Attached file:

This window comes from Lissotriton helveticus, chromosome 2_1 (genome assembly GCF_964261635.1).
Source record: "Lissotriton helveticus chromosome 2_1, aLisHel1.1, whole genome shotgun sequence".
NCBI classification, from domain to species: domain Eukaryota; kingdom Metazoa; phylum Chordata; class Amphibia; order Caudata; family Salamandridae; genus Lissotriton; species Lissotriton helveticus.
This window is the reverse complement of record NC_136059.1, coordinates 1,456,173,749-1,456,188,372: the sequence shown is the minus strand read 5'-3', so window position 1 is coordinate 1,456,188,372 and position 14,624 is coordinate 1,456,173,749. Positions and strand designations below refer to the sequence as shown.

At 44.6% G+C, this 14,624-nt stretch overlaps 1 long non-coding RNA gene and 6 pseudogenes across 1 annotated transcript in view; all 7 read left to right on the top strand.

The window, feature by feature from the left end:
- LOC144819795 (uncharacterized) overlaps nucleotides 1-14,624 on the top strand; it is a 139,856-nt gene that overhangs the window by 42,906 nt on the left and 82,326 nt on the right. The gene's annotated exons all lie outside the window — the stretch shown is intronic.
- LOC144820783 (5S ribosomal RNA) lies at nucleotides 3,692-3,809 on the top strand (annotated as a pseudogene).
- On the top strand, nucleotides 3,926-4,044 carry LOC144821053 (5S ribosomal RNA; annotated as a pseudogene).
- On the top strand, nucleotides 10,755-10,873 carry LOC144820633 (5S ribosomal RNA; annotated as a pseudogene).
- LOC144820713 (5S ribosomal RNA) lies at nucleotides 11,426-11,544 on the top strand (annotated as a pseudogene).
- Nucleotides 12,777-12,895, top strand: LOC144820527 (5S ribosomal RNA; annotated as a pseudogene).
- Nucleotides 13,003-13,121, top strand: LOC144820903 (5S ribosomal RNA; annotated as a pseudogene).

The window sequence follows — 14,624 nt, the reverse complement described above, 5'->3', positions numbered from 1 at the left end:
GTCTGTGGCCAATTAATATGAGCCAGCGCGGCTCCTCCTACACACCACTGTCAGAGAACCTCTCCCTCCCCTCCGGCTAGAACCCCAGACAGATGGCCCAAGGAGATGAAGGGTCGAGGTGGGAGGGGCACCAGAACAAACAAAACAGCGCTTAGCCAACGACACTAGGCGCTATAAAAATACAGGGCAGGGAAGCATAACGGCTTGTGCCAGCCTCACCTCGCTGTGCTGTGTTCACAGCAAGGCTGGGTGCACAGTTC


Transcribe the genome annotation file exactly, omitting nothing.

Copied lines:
This window comes from Lissotriton helveticus, chromosome 2_1 (genome assembly GCF_964261635.1).
Source record: "Lissotriton helveticus chromosome 2_1, aLisHel1.1, whole genome shotgun sequence".
NCBI classification, from domain to species: domain Eukaryota; kingdom Metazoa; phylum Chordata; class Amphibia; order Caudata; family Salamandridae; genus Lissotriton; species Lissotriton helveticus.
This window is the reverse complement of record NC_136059.1, coordinates 1,456,173,749-1,456,188,372: the sequence shown is the minus strand read 5'-3', so window position 1 is coordinate 1,456,188,372 and position 14,624 is coordinate 1,456,173,749. Positions and strand designations below refer to the sequence as shown.

At 44.6% G+C, this 14,624-nt stretch overlaps 1 long non-coding RNA gene and 6 pseudogenes across 1 annotated transcript in view; all 7 read left to right on the top strand.

The window, feature by feature from the left end:
- LOC144819795 (uncharacterized) overlaps nucleotides 1-14,624 on the top strand; it is a 139,856-nt gene that overhangs the window by 42,906 nt on the left and 82,326 nt on the right. The gene's annotated exons all lie outside the window — the stretch shown is intronic.
- LOC144820783 (5S ribosomal RNA) lies at nucleotides 3,692-3,809 on the top strand (annotated as a pseudogene).
- On the top strand, nucleotides 3,926-4,044 carry LOC144821053 (5S ribosomal RNA; annotated as a pseudogene).
- On the top strand, nucleotides 10,755-10,873 carry LOC144820633 (5S ribosomal RNA; annotated as a pseudogene).
- LOC144820713 (5S ribosomal RNA) lies at nucleotides 11,426-11,544 on the top strand (annotated as a pseudogene).
- Nucleotides 12,777-12,895, top strand: LOC144820527 (5S ribosomal RNA; annotated as a pseudogene).
- Nucleotides 13,003-13,121, top strand: LOC144820903 (5S ribosomal RNA; annotated as a pseudogene).

The window sequence follows — 14,624 nt, the reverse complement described above, 5'->3', positions numbered from 1 at the left end:
GTCTGTGGCCAATTAATATGAGCCAGCGCGGCTCCTCCTACACACCACTGTCAGAGAACCTCTCCCTCCCCTCCGGCTAGAACCCCAGACAGATGGCCCAAGGAGATGAAGGGTCGAGGTGGGAGGGGCACCAGAACAAACAAAACAGCGCTTAGCCAACGACACTAGGCGCTATAAAAATACAGGGCAGGGAAGCATAACGGCTTGTGCCAGCCTCACCTCGCTGTGCTGTGTTCACAGCAAGGCTGGGTGCACAGTTC